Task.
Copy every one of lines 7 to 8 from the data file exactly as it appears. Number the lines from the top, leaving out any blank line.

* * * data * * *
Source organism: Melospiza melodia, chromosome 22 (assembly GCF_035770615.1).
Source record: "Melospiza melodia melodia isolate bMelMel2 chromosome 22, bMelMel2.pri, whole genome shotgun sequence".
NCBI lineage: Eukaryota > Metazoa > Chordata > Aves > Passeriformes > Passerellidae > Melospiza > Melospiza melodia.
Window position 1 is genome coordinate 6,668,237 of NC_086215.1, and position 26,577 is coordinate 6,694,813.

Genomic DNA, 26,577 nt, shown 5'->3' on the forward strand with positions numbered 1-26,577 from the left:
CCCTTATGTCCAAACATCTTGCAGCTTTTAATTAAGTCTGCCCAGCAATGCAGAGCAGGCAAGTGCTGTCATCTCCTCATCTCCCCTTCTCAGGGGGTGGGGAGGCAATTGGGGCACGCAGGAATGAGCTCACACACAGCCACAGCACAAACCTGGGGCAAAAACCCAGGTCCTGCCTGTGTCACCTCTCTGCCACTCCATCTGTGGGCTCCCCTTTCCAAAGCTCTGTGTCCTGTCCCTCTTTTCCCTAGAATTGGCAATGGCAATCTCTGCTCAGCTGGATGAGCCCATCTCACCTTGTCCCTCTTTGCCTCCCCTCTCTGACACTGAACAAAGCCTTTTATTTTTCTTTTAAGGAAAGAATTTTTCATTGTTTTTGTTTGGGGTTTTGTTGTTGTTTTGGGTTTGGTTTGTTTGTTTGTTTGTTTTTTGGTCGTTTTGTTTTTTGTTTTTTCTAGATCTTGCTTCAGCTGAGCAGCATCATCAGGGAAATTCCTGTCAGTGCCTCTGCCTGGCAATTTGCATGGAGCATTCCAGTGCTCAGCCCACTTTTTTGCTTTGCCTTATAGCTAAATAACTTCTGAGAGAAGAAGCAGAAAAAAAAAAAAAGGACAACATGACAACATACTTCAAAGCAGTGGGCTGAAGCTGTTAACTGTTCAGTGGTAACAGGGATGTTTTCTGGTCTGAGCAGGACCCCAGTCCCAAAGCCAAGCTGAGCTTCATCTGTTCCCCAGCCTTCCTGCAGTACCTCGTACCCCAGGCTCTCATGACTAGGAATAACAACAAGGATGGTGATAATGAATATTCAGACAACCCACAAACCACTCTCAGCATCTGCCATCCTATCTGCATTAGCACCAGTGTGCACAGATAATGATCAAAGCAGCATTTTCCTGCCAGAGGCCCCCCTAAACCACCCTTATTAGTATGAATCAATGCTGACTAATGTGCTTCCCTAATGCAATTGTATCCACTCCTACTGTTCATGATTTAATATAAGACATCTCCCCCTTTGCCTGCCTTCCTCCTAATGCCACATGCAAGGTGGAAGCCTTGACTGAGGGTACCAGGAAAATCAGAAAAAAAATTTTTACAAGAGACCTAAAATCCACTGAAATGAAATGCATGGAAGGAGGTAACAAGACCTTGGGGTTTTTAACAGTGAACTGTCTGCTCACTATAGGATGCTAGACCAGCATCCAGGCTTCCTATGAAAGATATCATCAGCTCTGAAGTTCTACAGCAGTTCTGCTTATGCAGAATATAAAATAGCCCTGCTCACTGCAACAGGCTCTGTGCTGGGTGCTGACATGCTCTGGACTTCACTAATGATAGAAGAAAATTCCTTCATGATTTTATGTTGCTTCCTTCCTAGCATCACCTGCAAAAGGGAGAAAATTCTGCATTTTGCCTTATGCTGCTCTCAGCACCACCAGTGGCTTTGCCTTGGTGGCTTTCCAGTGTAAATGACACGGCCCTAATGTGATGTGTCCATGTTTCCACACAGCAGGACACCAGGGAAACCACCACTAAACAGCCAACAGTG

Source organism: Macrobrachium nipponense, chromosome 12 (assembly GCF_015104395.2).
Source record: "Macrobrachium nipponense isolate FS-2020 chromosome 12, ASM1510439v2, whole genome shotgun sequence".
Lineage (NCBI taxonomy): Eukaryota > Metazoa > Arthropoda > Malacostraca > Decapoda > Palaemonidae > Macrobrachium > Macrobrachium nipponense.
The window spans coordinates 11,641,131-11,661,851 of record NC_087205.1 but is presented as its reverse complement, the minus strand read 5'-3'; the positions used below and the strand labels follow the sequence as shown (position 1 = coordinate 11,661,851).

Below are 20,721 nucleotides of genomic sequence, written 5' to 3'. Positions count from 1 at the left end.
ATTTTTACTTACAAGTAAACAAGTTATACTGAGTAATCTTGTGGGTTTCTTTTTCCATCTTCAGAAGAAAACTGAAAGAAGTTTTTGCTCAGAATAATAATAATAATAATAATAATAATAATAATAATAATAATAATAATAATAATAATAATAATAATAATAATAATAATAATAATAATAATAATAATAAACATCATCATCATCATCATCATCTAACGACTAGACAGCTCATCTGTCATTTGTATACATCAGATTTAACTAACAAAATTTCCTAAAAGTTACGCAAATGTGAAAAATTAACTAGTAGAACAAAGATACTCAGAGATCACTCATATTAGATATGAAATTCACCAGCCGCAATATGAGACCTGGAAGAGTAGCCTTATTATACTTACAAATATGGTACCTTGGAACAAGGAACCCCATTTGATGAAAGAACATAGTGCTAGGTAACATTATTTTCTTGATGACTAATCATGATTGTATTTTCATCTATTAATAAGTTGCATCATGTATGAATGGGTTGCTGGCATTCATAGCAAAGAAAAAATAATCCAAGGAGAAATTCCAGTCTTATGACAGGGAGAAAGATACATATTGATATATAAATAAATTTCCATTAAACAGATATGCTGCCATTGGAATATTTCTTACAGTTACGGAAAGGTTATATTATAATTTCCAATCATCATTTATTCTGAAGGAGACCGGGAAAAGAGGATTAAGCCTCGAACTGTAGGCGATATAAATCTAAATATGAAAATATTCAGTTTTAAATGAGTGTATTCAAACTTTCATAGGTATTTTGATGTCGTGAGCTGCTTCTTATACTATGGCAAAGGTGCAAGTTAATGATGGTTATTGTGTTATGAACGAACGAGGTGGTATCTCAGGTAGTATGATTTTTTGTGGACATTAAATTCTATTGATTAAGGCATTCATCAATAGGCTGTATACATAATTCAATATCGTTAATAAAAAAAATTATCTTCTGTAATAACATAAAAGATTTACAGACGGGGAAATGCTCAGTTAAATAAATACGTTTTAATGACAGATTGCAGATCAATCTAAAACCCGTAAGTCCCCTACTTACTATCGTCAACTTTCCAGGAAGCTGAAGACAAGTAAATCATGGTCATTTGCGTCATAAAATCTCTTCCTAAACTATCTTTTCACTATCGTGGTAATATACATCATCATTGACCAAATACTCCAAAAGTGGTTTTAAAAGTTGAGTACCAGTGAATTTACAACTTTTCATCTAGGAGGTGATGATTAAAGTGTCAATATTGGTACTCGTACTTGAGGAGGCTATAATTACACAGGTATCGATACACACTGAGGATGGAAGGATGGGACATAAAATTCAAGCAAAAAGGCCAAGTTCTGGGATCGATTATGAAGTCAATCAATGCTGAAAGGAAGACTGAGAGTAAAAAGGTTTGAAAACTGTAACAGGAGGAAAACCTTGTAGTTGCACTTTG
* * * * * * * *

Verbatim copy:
Source organism: Macrobrachium nipponense, chromosome 12 (assembly GCF_015104395.2).
Source record: "Macrobrachium nipponense isolate FS-2020 chromosome 12, ASM1510439v2, whole genome shotgun sequence".